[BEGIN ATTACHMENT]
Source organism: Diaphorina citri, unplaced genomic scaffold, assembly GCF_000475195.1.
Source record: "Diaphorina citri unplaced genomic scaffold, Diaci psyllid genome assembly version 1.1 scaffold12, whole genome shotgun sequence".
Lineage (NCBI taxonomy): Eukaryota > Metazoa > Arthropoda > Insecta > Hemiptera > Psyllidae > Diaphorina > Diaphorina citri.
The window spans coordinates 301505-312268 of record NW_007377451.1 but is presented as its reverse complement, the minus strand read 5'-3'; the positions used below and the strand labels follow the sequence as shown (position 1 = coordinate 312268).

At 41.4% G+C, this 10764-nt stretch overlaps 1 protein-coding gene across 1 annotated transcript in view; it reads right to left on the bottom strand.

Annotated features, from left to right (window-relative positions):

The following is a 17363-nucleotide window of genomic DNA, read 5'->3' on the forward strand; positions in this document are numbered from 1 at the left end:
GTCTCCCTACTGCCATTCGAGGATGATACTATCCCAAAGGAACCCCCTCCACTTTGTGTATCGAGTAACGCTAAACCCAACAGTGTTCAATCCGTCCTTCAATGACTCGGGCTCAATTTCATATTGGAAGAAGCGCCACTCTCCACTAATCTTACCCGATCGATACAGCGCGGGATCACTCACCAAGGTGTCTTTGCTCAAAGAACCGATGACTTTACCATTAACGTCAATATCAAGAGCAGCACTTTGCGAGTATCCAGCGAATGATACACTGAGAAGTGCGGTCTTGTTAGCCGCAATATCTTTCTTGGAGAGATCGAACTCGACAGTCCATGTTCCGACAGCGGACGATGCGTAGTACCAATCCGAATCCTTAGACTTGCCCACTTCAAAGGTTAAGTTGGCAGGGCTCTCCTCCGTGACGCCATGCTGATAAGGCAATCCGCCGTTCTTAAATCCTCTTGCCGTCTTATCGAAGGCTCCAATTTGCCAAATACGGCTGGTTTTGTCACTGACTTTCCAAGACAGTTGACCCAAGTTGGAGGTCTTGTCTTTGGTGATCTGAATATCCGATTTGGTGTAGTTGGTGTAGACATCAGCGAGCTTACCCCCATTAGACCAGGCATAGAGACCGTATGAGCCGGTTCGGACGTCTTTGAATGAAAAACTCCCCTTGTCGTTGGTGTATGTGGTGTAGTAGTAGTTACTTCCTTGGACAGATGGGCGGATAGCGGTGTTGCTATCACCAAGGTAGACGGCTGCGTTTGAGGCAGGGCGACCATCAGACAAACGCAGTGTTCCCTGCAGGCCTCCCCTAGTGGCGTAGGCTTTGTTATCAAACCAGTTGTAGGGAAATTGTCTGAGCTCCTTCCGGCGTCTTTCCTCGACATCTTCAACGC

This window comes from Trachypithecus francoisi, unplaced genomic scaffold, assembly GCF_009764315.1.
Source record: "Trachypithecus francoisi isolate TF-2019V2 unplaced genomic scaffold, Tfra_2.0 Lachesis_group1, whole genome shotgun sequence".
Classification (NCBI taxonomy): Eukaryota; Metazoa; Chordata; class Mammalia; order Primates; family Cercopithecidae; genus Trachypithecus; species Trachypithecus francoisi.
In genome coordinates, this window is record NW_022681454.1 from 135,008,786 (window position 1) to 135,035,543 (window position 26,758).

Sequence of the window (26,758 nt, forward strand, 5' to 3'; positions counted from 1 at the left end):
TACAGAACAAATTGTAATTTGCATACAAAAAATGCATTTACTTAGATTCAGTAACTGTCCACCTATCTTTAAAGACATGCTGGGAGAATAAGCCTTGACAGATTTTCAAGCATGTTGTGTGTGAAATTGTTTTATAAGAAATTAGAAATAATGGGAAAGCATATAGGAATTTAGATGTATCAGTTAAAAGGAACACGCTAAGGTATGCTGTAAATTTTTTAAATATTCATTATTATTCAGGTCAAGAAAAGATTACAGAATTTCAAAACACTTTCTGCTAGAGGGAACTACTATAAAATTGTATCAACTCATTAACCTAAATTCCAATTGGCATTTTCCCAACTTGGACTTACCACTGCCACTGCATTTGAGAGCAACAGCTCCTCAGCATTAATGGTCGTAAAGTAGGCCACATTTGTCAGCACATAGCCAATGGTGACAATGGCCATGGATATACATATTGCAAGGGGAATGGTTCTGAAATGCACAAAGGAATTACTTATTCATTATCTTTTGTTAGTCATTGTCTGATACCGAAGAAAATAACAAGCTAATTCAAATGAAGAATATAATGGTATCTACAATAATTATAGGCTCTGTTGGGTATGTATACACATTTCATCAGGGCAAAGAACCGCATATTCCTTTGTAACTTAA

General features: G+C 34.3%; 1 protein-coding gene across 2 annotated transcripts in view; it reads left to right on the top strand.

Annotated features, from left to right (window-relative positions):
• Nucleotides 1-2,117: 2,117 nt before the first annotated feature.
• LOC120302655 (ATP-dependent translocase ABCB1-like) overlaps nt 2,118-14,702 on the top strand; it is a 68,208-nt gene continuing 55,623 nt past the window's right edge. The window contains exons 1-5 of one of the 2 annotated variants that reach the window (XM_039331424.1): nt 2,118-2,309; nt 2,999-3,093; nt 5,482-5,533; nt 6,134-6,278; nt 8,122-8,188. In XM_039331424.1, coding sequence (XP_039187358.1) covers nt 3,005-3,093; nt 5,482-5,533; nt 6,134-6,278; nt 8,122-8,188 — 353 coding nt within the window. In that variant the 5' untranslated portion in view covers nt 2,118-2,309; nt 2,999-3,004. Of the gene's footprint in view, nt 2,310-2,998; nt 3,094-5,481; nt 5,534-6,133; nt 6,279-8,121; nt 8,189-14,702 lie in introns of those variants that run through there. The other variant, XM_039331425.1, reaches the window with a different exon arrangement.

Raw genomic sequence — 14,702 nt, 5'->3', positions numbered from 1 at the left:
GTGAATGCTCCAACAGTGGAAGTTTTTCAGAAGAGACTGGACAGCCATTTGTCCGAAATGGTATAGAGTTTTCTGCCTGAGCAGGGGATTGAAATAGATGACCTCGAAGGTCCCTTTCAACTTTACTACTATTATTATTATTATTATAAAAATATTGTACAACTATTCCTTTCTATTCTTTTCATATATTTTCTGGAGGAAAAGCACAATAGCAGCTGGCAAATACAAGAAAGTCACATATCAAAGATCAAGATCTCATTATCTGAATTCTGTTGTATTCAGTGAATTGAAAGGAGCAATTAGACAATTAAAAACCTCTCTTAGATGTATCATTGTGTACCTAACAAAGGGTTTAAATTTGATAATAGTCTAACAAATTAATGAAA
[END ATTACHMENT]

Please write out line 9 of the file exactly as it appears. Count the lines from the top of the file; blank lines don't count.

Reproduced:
This window comes from Trachypithecus francoisi, unplaced genomic scaffold, assembly GCF_009764315.1.